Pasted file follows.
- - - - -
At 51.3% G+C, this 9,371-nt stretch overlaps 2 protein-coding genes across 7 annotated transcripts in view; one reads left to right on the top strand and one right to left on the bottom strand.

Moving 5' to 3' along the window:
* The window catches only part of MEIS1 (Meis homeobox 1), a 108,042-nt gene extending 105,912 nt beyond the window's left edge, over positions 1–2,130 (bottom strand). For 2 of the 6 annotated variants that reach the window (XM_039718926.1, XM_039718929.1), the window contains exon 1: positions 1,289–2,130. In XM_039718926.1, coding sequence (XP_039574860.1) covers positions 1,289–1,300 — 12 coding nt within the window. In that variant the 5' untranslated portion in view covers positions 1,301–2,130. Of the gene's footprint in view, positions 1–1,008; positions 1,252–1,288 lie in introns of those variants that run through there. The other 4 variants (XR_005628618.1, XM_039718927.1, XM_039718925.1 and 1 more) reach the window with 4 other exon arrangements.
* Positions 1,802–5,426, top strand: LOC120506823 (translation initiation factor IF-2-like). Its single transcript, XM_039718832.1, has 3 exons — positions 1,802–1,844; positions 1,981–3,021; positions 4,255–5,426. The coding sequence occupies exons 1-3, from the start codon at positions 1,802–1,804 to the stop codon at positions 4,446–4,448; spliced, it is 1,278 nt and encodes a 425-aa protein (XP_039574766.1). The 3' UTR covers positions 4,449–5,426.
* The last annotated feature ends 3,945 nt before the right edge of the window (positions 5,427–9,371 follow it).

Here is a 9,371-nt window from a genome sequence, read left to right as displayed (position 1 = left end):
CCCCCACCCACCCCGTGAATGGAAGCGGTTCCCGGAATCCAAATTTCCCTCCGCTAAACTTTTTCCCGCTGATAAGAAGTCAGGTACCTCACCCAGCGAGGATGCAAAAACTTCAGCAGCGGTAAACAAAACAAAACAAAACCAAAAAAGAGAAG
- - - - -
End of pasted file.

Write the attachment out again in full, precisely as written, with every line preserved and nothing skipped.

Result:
At 51.3% G+C, this 9,371-nt stretch overlaps 2 protein-coding genes across 7 annotated transcripts in view; one reads left to right on the top strand and one right to left on the bottom strand.

Moving 5' to 3' along the window:
* The window catches only part of MEIS1 (Meis homeobox 1), a 108,042-nt gene extending 105,912 nt beyond the window's left edge, over positions 1–2,130 (bottom strand). For 2 of the 6 annotated variants that reach the window (XM_039718926.1, XM_039718929.1), the window contains exon 1: positions 1,289–2,130. In XM_039718926.1, coding sequence (XP_039574860.1) covers positions 1,289–1,300 — 12 coding nt within the window. In that variant the 5' untranslated portion in view covers positions 1,301–2,130. Of the gene's footprint in view, positions 1–1,008; positions 1,252–1,288 lie in introns of those variants that run through there. The other 4 variants (XR_005628618.1, XM_039718927.1, XM_039718925.1 and 1 more) reach the window with 4 other exon arrangements.
* Positions 1,802–5,426, top strand: LOC120506823 (translation initiation factor IF-2-like). Its single transcript, XM_039718832.1, has 3 exons — positions 1,802–1,844; positions 1,981–3,021; positions 4,255–5,426. The coding sequence occupies exons 1-3, from the start codon at positions 1,802–1,804 to the stop codon at positions 4,446–4,448; spliced, it is 1,278 nt and encodes a 425-aa protein (XP_039574766.1). The 3' UTR covers positions 4,449–5,426.
* The last annotated feature ends 3,945 nt before the right edge of the window (positions 5,427–9,371 follow it).

Here is a 9,371-nt window from a genome sequence, read left to right as displayed (position 1 = left end):
CCCCCACCCACCCCGTGAATGGAAGCGGTTCCCGGAATCCAAATTTCCCTCCGCTAAACTTTTTCCCGCTGATAAGAAGTCAGGTACCTCACCCAGCGAGGATGCAAAAACTTCAGCAGCGGTAAACAAAACAAAACAAAACCAAAAAAGAGAAG